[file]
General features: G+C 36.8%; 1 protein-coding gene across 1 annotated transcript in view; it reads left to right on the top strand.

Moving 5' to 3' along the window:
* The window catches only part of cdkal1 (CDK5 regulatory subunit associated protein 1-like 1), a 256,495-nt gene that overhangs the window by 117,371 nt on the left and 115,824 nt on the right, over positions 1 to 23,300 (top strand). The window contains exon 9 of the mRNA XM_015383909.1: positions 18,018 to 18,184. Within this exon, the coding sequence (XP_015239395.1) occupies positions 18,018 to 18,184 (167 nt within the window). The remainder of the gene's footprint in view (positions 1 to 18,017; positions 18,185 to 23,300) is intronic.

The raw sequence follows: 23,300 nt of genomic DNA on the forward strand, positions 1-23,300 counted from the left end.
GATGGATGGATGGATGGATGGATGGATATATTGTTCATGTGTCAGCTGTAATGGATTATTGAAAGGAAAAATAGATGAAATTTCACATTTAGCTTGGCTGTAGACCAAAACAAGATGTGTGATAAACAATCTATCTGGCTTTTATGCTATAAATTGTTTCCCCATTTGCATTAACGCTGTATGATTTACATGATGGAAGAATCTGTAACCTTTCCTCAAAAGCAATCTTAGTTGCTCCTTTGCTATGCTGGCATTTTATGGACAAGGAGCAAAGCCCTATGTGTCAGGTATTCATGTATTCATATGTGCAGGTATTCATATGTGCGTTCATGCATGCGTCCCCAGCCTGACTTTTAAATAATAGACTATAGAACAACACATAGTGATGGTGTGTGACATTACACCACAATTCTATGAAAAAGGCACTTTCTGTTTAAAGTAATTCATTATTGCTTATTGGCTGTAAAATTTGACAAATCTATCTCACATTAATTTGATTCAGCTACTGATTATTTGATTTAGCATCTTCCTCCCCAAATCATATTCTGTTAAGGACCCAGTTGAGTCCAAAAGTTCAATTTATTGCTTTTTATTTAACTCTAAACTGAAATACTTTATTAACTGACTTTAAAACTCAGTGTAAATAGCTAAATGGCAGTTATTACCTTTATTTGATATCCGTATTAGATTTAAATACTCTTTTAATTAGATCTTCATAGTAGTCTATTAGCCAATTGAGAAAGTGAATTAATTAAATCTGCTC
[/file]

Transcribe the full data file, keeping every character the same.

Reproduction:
General features: G+C 36.8%; 1 protein-coding gene across 1 annotated transcript in view; it reads left to right on the top strand.

Moving 5' to 3' along the window:
* The window catches only part of cdkal1 (CDK5 regulatory subunit associated protein 1-like 1), a 256,495-nt gene that overhangs the window by 117,371 nt on the left and 115,824 nt on the right, over positions 1 to 23,300 (top strand). The window contains exon 9 of the mRNA XM_015383909.1: positions 18,018 to 18,184. Within this exon, the coding sequence (XP_015239395.1) occupies positions 18,018 to 18,184 (167 nt within the window). The remainder of the gene's footprint in view (positions 1 to 18,017; positions 18,185 to 23,300) is intronic.

The raw sequence follows: 23,300 nt of genomic DNA on the forward strand, positions 1-23,300 counted from the left end.
GATGGATGGATGGATGGATGGATGGATATATTGTTCATGTGTCAGCTGTAATGGATTATTGAAAGGAAAAATAGATGAAATTTCACATTTAGCTTGGCTGTAGACCAAAACAAGATGTGTGATAAACAATCTATCTGGCTTTTATGCTATAAATTGTTTCCCCATTTGCATTAACGCTGTATGATTTACATGATGGAAGAATCTGTAACCTTTCCTCAAAAGCAATCTTAGTTGCTCCTTTGCTATGCTGGCATTTTATGGACAAGGAGCAAAGCCCTATGTGTCAGGTATTCATGTATTCATATGTGCAGGTATTCATATGTGCGTTCATGCATGCGTCCCCAGCCTGACTTTTAAATAATAGACTATAGAACAACACATAGTGATGGTGTGTGACATTACACCACAATTCTATGAAAAAGGCACTTTCTGTTTAAAGTAATTCATTATTGCTTATTGGCTGTAAAATTTGACAAATCTATCTCACATTAATTTGATTCAGCTACTGATTATTTGATTTAGCATCTTCCTCCCCAAATCATATTCTGTTAAGGACCCAGTTGAGTCCAAAAGTTCAATTTATTGCTTTTTATTTAACTCTAAACTGAAATACTTTATTAACTGACTTTAAAACTCAGTGTAAATAGCTAAATGGCAGTTATTACCTTTATTTGATATCCGTATTAGATTTAAATACTCTTTTAATTAGATCTTCATAGTAGTCTATTAGCCAATTGAGAAAGTGAATTAATTAAATCTGCTC